Yes, [but a secret is] that I do the run-walk which is different than just running. You make your own intervals. When I first started I would run for 1 minute and walk for 6. Now I run for a minute and a half and walk for 3. Nineteen half marathons aren’t good for your body at all. You’ll break your body down instead of building it up. The run-walk is an incredible challenge every time I do it. It’s cardio challenge, interval challenge and energy booster, yet I’m not destroyed and I don’t feel punished.
What was a day in your life like before competing on The Biggest Loser?
I’ve always been an early riser. I’d get up between 6 and 7 in the morning and have what I call ‘me time.’ I’d drink a cup of coffee or two, sit in my chair and ponder and plan. Then, about 9 a.m. I’d go into work and grab another cup of coffee on the way out the door. No breakfast. I’d work all day at my computer. I knew if I ate I’d get tired, so I didn’t eat until 3 p.m. I’d eat whatever we were ordering out, maybe a sandwich, a burger or barbecue chicken. Then about an hour later, around 4 p.m. I’d get so tired. I’d want to take a nap, I’d try more coffee. Finally around 5 p.m. I’d go home, turn on my Tivo get my shows going, and pretty much eat all night long. I’d tell myself, ‘I had a heavy lunch I’m only going to eat a little something.’ So I’d have some cheese, I’d still be hungry and then I’d eat a half a sandwich. Then, maybe I’d have some popcorn. Then it would be back to bed and I’d pick up the same thing the next day.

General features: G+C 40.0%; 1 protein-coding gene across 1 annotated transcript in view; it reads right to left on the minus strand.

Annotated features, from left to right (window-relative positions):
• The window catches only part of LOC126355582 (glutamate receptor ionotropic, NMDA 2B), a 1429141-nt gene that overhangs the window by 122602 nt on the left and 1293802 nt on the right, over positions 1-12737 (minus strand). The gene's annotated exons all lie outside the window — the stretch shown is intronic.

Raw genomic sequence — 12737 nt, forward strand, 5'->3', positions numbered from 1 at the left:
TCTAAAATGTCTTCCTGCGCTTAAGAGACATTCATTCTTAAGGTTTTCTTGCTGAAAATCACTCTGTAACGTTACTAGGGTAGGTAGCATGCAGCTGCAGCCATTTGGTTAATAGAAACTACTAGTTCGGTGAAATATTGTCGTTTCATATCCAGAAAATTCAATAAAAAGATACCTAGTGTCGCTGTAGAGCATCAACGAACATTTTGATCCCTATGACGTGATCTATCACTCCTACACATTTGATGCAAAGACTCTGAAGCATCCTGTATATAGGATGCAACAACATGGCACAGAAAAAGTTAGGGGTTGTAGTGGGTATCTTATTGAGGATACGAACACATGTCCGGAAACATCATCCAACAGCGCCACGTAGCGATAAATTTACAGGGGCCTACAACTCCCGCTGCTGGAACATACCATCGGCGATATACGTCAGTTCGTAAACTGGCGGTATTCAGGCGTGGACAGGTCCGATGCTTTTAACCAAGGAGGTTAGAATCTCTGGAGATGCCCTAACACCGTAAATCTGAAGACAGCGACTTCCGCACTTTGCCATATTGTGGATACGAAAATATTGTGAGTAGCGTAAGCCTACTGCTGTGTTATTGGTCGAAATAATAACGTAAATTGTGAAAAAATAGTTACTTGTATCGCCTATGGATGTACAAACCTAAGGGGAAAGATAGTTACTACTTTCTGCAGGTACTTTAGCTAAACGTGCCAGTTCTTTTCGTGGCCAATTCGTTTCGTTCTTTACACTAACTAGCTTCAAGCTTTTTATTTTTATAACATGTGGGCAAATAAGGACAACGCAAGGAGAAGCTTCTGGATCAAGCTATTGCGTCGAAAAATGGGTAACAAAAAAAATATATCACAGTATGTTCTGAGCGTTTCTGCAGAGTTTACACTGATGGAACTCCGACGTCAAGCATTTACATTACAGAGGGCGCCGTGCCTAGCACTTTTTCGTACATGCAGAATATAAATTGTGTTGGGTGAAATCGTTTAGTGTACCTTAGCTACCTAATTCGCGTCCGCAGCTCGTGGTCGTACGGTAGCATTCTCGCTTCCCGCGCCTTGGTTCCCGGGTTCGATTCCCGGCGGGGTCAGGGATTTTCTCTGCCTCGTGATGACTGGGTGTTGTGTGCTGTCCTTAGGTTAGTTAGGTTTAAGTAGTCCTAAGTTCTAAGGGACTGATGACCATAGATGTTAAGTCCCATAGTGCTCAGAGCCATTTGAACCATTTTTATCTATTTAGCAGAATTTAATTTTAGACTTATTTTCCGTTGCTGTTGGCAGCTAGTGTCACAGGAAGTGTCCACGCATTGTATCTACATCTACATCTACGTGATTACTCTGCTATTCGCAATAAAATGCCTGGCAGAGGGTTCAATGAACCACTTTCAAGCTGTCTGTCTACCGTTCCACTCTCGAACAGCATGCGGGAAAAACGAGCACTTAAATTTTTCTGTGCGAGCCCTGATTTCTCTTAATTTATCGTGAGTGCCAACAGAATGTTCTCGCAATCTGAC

Were you always overweight?
I struggled with my weight all my life. I tried every diet, I own every weight loss gadget you can buy on TV. I never ate regular meals. I found out when I was on The Bigger Loser that my yo-yo diet destroyed my metabolism.
What is day in your life like now, almost four years after to competing on The Biggest Loser?